The Tánaiste says the reopening options available to the Government were to develop a "corona pass" or keep indoor activities closed until the country reaches herd immunity.
Leo Varadkar has been defending a controversial proposal to only allow fully vaccinated people or those who've recovered from COVID-19 to dine indoors.
He says it would allow for other indoor live events as well, and mean no lockdown if there is a fourth wave of COVID-19.
Mr Varadkar and other ministers are meeting with the hospitality industry later today, following the Cabinet decision to delay reopening by at least two weeks.
The proposals around the vaccine pass have been criticised by both the industry and opposition parties.
On Newstalk Breakfast, the Tánaiste insisted there were only two options available to Government.
He said: “We can use those three weeks to develop plans for a corona pass, which let’s not forget may pave the way for the reopening of not just indoor hospitality but indoor sports and live events [as well] even if there is a Delta wave.
“That’s one of the things that maybe isn’t fully understood about the decision and advice from yesterday. Option one is to not reopen indoors until we have herd immunity - and who really knows when that will be. We’d hope it would be September, but maybe not.
“Now we have this option to use a corona pass… and potentially never having to lock down again."
Mr Varadkar acknowledged such a pass was something the Government had previously ruled out and that "lots of people will be against this".
However, he said they're now faced with a "different decision" due to the increasing concerns about the Delta variant.
He accepted Ireland's an outlier in Europe in terms of the speed of reopening, suggesting: "It will play out now over the next couple of weeks as to whether we've been too conservative or not.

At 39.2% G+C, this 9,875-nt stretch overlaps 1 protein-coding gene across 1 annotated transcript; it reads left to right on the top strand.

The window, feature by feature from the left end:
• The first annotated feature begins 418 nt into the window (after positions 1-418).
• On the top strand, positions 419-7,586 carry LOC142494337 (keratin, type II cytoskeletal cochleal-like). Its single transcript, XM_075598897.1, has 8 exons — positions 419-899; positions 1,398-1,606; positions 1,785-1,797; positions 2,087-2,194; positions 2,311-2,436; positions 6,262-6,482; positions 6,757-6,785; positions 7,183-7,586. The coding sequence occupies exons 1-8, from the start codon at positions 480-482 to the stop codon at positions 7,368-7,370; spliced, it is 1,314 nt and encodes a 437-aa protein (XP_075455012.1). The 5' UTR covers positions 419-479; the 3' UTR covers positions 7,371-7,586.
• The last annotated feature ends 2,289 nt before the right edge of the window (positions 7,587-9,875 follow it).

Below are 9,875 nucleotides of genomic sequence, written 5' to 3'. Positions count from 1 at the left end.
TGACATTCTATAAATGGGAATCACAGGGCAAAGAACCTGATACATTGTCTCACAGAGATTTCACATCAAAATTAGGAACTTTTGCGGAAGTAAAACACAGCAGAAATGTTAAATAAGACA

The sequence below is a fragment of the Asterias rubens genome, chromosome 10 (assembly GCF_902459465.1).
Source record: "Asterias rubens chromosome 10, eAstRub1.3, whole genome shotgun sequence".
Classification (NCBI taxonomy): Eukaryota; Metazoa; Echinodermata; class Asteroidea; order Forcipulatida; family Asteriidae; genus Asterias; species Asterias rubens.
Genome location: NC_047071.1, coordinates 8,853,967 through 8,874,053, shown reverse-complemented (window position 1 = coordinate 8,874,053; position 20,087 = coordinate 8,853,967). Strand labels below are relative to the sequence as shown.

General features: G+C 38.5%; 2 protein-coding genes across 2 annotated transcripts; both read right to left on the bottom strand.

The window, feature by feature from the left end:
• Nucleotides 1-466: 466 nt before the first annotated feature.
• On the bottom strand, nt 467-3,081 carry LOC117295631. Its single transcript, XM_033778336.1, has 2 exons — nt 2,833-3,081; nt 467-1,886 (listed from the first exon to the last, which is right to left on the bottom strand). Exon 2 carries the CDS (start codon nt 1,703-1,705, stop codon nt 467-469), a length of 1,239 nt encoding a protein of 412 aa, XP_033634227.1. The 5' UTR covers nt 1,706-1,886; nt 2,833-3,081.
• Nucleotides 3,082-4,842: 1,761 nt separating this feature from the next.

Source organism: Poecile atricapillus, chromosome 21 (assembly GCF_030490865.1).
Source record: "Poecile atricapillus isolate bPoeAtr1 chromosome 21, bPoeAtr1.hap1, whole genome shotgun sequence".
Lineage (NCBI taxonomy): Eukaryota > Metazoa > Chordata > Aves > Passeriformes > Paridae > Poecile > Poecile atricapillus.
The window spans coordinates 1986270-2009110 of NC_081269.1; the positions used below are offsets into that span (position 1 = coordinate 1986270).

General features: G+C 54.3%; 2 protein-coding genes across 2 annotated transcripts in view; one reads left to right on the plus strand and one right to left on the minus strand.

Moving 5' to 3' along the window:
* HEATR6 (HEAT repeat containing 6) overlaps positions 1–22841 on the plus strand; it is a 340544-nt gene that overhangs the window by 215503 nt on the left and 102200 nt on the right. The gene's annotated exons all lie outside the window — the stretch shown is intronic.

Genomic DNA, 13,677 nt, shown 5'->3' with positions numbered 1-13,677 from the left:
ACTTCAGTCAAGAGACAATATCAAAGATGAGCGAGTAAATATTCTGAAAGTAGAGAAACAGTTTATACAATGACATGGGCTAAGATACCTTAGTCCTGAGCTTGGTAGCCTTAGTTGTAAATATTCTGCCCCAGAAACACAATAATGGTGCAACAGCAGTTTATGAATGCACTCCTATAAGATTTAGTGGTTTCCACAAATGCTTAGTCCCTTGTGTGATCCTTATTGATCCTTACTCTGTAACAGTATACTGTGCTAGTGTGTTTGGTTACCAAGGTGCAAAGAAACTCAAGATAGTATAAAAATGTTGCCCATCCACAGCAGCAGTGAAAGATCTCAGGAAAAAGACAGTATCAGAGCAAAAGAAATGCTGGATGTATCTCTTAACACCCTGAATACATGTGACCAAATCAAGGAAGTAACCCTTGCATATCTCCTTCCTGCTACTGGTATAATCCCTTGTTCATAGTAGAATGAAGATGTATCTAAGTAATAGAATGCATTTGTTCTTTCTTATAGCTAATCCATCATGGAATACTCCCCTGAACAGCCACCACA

"What happens in England and Scotland will tell us a lot. But bear in mind the ECDC is saying what NPHET's saying - that there is going to be a wave of Delta across Europe, and it is going to be serious.
"I hope we're wrong, by the way - I hope we're being too cautious, and NPHET's projections are too pessimistic. If they are, we can change."
The Tánaiste said the Government didn't know how stark NPHET's models about a potential surge of the variant would be until they saw them on Monday - saying they came as a "big surprise".
He said: “We asked them to do the modelling quickly to get the advice to us quickly so we could make a decision earlier than planned.
"That was part of the reason why I think it was so rushed - they’re not entirely to blame for that, [and] I don’t think the result would be different."
Mr Varadkar said everyone knew in the last week or so that the idea of a "delay of two or three weeks was being suggested".
He added that he's as "disappointed as everyone" that reopening can't go ahead as planned on July 5th.
The Tánaiste said he's hopeful to vaccinate people "much quicker" than the current target of vaccinating all adults by the end of September.
He said the current target is around 12 weeks away, but he hopes the latest advice around vaccinating younger means that timeline could be reduced.